To tell if a parakeet’s egg is fertile, hold it up to a light source and look for a small black dot in the center of the egg, with blood vessels running through. This dot is the embryo and indicates that the egg is fertilized and will probably hatch.
How Long Does It Take For Parakeet Eggs To Hatch?
Once you’ve found your parakeet’s eggs, it’s time to start waiting for them to hatch. Incubation generally takes 18 days, give or take a day. The eggs should be kept at a consistent temperature of around 98.6 degrees Fahrenheit, similar to the human body’s temperature.
How to Incubate Parakeet Eggs
You can use a special incubator designed for this purpose. These devices keep the temperature constant and allow you to monitor the progress of the eggs. They also come equipped with timers so you know when to turn off the heat.
Here are some incubators we recommend:
- HatchMate™ Egg Incubator with Automatic Egg Turning and Humidity (9 – 12 eggs)
- Brinsea Mini II Advance Automatic 7 Egg Incubator (manual egg turning required)
- Magicfly Digital Mini Fully Automatic Egg Incubator (with auto egg turning)
Alternatively, you can place the eggs on top of a heating pad set to the same temperature as the incubator, although this is much more troublesome as it requires you to be keeping close watch on the egg and needing to turn the egg regularly to ensure the heat is evenly distributed. Too much heat, especially above 104.9 degrees Fahrenheit, and you’ll also be damaging the embryo.
What to Do Once Parakeet Eggs are Hatched?
It depends if they have their parents to care for them. Hatchlings are very dependent on their parents, all the way until they fledge. Leaving them on their own will very likely lead to a low survival rate. So, it’s important to ensure that they receive the necessary care during this crucial stage of their lives.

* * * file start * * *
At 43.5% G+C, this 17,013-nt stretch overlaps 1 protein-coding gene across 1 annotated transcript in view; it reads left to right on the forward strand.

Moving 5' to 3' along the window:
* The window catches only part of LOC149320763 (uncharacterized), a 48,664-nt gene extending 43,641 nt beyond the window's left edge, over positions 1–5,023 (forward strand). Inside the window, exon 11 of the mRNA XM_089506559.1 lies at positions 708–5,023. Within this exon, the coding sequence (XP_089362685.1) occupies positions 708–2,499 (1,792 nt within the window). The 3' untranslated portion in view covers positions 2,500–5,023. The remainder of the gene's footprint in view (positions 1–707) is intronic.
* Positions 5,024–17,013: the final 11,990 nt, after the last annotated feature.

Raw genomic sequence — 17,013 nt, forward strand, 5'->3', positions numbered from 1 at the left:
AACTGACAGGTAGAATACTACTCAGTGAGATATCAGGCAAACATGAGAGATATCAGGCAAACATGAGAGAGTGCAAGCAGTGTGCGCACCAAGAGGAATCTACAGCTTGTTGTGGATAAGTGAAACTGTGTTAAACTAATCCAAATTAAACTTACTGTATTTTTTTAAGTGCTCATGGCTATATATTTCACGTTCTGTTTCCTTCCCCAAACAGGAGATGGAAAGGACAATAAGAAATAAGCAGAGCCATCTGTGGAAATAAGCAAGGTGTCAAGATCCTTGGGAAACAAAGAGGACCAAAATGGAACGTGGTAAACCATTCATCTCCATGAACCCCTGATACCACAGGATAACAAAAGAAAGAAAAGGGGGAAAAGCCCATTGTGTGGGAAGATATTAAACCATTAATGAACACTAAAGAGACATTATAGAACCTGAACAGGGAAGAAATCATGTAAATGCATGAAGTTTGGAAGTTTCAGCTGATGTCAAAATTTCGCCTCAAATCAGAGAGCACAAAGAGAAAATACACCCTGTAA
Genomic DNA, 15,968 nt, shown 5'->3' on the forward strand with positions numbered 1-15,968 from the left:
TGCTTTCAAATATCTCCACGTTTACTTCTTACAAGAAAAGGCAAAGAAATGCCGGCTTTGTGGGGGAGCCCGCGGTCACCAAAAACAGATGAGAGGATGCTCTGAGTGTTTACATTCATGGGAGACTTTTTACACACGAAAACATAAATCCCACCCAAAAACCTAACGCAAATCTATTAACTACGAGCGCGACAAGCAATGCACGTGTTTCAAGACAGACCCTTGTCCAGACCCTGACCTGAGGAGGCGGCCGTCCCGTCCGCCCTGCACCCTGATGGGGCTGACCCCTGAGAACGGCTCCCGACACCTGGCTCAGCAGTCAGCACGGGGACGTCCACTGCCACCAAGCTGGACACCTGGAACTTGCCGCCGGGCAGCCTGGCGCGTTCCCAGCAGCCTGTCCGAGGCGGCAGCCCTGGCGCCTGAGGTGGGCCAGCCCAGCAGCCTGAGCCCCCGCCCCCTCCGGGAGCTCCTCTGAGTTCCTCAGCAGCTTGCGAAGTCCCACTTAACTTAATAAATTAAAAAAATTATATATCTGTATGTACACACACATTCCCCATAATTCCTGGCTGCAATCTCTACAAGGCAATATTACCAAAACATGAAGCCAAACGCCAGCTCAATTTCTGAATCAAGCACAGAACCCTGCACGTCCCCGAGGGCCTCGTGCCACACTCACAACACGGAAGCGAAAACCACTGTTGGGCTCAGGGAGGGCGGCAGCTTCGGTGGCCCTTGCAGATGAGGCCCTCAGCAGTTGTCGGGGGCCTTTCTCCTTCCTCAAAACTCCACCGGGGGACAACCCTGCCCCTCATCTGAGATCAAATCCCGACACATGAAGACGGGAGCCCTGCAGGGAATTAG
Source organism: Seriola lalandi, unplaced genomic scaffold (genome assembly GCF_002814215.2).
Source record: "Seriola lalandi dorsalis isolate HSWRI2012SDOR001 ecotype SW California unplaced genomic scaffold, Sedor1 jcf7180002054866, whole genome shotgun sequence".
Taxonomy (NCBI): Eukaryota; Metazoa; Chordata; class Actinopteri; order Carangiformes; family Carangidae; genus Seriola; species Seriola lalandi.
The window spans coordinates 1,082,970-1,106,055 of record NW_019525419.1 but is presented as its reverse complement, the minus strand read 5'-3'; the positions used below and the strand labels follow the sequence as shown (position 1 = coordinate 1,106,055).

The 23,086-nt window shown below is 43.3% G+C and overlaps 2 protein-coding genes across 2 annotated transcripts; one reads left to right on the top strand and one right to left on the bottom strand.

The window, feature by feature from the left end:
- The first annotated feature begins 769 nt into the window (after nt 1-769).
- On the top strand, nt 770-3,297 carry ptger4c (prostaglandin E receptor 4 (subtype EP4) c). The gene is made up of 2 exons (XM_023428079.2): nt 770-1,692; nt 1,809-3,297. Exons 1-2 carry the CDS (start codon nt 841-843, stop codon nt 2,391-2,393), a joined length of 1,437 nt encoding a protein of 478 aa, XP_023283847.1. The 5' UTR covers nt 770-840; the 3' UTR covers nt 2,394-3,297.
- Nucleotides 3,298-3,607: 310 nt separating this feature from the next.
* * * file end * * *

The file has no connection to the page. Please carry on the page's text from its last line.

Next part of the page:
Did you know? It’s not easy to identify the gender of a parakeet when they are still young, as they have not produced the sex hormones that affect their physical characteristics which differentiates them from male and female.
If They Have Parents to Care for Them
Well, the most ideal scenario is for their parents to care for them. Parakeets generally have the instinct to know how to care for their chicks. You just need to make sure that they’re provided with enough food and water.
The egg shells can be cleared once they have hatched, but you should only clear out and remove the nesting box once the fledglings have left the nest.
If Their Parents Are Not Present
In case their parents aren’t available, you can still do something about it. It should not be a surprise that lots of your time and attention needs to be devoted into caring for the newborns.
Check out our article on How to Care for Newborn Baby Parakeets, if you need a detailed guide on this.
Firstly, you’ll have to transfer the hatchlings from the incubator over to the brooder. But this should only be done once the babies have dried and fluffed up. Transferring them too early could reduce their survivability rate as the dampness of their fur could cause them to be too cold.
Then over the course of the next few weeks, you will be hand-feeding them frequently. You can do this by using a syringe filled with suitable food. We recommend you using the Kaytee Exact Hand Feeding Formula. You’ll start off by feeding them as many as five times a day. As they get older, you can start reducing the frequency down to around twice daily.